A Favour, Please

So, there you all are twiddling your thumbs and wondering what to do as the long days of self-isolation stretch ahead of you. Yes, you should be reading books, but hopefully you have time to do something quickly for me.

As you may be aware, governments in the UK have been consulting on changes to the Gender Recongition Act. This is because the current system for obtaining a revised birth certificate (and with it a new legal gender) and a Gender Recognition Certificate (GRC) is so complex, difficult and expensive that most trans people don’t bother. Changing your ID such as passports and driving licences is much easier, and who ever looks at a birth certificate anyway? But government officials are concerned that many people have ID in one gender yet are legally a different gender, and they want to change that by making it easier for trans folks to make the legal change.

There were a couple of consultations last year, one in Scotland and one in England & Wales. The Scottish one showed 60% of respondents in favour of a change. Westminster has refused to publish the results of their consultation and the new government apparently has no intention of going ahead with the process, but the Scots have published a bill and opened a consultation on that. The consultation closes on Tuesday (17th).

You might wonder what this has to do with you, as most of you are not Scottish. Well, the Scottish government is welcoming input from all around the world, and you can bet that the anti-trans extremists will be doing their best to flood the consultation with responses favouring their view. Trans people in Scotland have been subjected to weeks of relentless and hostile media coverage, and risk losing their civil rights altogether if this consultation produces a negative result. (Transphobes within Westminster are already calling openly for the repeal of trans people’s civil rights.)

The good news is that the consultation is very easy to fill in. There are just five questions. There’s also a fair amount of background information to digest, but I’ll try to summarise things briefly here.

1. All that this affects is the birth certificate. That has almost no effect on day-to-day life. It governs what gender you can get married in, and what gender you are recorded as when you die, but very little else.

2. Scotland will requre a Statutory Declaration to change your legal gender. A false declaration counts as perjury, which is a serious crime with stiff penalties. It will not be possible to change your legal gender on a whim, or easily change back afterwards.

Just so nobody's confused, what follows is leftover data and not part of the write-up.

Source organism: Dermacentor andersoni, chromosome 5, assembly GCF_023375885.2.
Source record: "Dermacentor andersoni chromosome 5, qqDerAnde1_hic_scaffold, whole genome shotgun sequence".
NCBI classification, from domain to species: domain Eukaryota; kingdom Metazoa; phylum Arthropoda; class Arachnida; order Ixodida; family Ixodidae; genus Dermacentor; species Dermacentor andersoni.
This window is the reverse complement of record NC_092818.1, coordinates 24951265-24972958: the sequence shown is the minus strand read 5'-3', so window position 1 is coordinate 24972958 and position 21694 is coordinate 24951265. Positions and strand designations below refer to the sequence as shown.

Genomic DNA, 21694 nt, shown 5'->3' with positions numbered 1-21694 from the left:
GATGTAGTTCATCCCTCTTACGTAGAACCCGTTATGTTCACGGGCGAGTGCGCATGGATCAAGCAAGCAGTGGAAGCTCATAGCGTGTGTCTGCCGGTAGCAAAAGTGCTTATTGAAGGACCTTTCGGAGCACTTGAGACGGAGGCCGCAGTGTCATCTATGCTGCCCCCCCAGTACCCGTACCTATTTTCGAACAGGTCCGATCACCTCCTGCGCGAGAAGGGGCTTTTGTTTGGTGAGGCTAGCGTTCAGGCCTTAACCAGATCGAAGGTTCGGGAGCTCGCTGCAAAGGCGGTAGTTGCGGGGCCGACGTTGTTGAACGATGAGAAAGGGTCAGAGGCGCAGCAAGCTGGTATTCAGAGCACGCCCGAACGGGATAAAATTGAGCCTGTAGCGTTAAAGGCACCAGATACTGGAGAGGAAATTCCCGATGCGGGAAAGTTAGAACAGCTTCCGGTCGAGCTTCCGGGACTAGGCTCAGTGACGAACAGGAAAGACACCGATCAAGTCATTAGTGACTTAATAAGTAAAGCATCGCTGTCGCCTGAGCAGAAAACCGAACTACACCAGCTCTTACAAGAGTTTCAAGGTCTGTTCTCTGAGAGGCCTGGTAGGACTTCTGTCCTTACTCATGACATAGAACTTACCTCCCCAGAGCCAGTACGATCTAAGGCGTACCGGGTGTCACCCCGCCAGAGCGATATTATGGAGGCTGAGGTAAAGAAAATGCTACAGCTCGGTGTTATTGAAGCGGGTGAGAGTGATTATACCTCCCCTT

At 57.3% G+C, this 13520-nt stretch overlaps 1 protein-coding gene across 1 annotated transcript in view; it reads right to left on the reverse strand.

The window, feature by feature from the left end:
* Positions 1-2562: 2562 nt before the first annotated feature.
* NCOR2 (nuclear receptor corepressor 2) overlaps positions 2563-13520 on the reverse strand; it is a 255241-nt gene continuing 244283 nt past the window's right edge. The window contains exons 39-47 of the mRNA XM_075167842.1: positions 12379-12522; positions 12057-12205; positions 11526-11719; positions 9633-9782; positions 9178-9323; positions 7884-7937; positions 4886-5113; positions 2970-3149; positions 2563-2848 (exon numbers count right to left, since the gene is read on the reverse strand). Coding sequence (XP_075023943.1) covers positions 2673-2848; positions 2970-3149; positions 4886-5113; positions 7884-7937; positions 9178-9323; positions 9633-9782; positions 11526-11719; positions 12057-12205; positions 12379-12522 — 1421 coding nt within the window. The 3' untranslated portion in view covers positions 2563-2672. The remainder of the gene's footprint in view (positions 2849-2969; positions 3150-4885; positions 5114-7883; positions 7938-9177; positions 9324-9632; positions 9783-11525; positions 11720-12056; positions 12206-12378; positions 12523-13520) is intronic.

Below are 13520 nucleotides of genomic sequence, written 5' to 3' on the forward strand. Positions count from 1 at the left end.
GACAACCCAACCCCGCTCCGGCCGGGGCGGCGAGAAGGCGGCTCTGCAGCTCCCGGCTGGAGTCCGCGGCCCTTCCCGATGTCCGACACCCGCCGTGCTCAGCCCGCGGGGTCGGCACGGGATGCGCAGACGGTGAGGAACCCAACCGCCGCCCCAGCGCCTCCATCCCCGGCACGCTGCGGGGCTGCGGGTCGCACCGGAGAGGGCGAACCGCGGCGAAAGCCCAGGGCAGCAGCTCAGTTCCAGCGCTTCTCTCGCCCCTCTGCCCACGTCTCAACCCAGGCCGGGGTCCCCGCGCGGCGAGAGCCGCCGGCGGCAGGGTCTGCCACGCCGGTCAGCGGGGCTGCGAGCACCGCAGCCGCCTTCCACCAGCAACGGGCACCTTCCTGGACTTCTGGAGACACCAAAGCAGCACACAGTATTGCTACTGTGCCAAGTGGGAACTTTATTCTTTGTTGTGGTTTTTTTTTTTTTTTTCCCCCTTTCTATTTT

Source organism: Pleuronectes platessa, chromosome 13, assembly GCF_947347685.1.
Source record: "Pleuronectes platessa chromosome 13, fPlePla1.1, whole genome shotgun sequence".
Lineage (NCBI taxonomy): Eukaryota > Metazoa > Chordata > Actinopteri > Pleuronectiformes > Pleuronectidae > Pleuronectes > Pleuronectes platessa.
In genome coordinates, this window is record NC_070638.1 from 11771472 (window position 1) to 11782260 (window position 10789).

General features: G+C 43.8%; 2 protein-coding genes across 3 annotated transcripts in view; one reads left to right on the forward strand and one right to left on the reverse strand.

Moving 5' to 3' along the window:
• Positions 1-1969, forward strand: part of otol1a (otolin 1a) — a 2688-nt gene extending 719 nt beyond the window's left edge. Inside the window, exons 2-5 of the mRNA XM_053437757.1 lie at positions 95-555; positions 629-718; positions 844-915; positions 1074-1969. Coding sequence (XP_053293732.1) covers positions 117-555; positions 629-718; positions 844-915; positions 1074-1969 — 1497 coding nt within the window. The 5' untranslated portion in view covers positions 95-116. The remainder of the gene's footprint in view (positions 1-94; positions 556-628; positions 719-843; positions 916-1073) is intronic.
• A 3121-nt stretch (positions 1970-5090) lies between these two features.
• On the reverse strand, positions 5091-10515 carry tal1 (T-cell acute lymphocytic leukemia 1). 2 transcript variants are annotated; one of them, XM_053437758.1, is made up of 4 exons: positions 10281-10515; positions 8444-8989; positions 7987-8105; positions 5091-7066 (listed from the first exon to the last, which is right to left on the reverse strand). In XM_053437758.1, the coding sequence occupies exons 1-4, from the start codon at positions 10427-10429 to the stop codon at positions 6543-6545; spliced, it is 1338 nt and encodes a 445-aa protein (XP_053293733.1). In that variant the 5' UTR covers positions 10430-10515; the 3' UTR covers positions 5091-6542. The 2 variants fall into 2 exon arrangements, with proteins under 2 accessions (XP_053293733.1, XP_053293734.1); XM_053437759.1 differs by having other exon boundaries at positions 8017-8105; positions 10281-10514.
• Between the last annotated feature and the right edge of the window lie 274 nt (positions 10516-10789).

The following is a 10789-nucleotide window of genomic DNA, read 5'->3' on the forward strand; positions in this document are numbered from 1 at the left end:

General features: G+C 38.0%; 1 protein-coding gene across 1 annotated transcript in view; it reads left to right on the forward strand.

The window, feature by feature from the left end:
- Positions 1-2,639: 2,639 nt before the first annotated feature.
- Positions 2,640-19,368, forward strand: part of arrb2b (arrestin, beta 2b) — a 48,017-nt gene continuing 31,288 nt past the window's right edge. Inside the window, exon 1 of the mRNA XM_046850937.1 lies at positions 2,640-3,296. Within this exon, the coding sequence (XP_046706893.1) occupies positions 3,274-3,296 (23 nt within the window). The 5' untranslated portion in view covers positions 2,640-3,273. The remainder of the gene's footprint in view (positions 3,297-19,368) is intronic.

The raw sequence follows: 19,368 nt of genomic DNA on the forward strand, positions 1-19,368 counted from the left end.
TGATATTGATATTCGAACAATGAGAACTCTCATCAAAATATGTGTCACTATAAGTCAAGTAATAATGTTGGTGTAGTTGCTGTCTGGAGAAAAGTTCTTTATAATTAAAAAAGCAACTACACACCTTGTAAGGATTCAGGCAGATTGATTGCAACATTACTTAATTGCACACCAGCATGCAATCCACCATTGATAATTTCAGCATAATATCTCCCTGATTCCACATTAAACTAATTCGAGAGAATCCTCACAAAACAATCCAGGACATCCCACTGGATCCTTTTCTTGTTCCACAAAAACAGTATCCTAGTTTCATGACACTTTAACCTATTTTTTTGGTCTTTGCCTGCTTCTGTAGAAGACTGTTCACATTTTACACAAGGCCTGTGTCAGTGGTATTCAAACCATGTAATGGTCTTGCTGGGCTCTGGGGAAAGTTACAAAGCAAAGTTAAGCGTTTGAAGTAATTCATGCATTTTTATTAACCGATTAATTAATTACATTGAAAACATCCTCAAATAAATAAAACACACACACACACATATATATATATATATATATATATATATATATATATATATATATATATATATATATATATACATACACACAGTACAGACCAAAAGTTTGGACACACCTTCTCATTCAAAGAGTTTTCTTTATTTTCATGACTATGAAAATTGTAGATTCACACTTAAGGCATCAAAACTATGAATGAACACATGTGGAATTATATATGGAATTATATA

3. Similar systems are already in place in Ireland, Denmark, Belgium, Norway and several other countries outside of Europe.

4. If you have any concerns regarding the safety of women as a result of these changes, please read this article from The Scotsman which summarises the responses of women’s servces in Scotland to the initial consultation (spoiler, they were all supportive of the changes).

Question 1 asks, “Do you have any comments on the proposal that applicants must live in their acquired gender for at least 3 months before applying for a GRC?” Simply saying No would indicate that you have no concerns, but a message saying that you support the changes would be helpful.

Question 2 asks, “Do you have any comments on the proposal that applicants must go through a period of reflection for at least 3 months before obtaining a GRC?” Personally I think this is rather silly, but equally it can’t do much harm. If you don’t want to go into the arguments you can safely answer No here.

Question 3 asks, “Should the minimum age at which a person can apply for legal gender recognition be reduced from 18 to 16?” Under current NHS guidelines you can begin medical transition (by taking hormones) at 16, so of course 16-year-olds should be able to change their legal gender along with everything else they will be changing.

Question 4 asks, “Do you have any other comments on the provisions of the draft Bill?” At this point it would be very helpful to ask the Scottish Government to do something for non-binary people. I have worked a lot with organisations from hospitals to domestic violence refuges, and for all of them the lack of any legal recognition of non-binary gender makes it very hard for them to make appropriate allowances for non-binary people.

Question 5 asks, “Do you have any comments on the draft Impact Assessments?” If you are a woman, this would be a good place to say that you do not think that your rights or safety are in any way threatened by the existence of trans people (which is basically the conclusion that the Scottish Government came to).

Some alternative advice, along with discussion of the issues, is available from Mermaids.

The online consultation is available here.

There is no guarantee that the bill will go forward if the consultation delivers a positive result. The anti-trans lobby has plenty of money and powerful friends. But if the consultation delivers a negative result then trans rights in the whole of the UK will in serious danger of being repealed.

4 thoughts on “A Favour, Please

  1. In the hopes my response helps, I’ve responded. Thanks for summarizing the whole thing in clear language! And for the Mermaids link, which helped as well.

    Kendall 🙂

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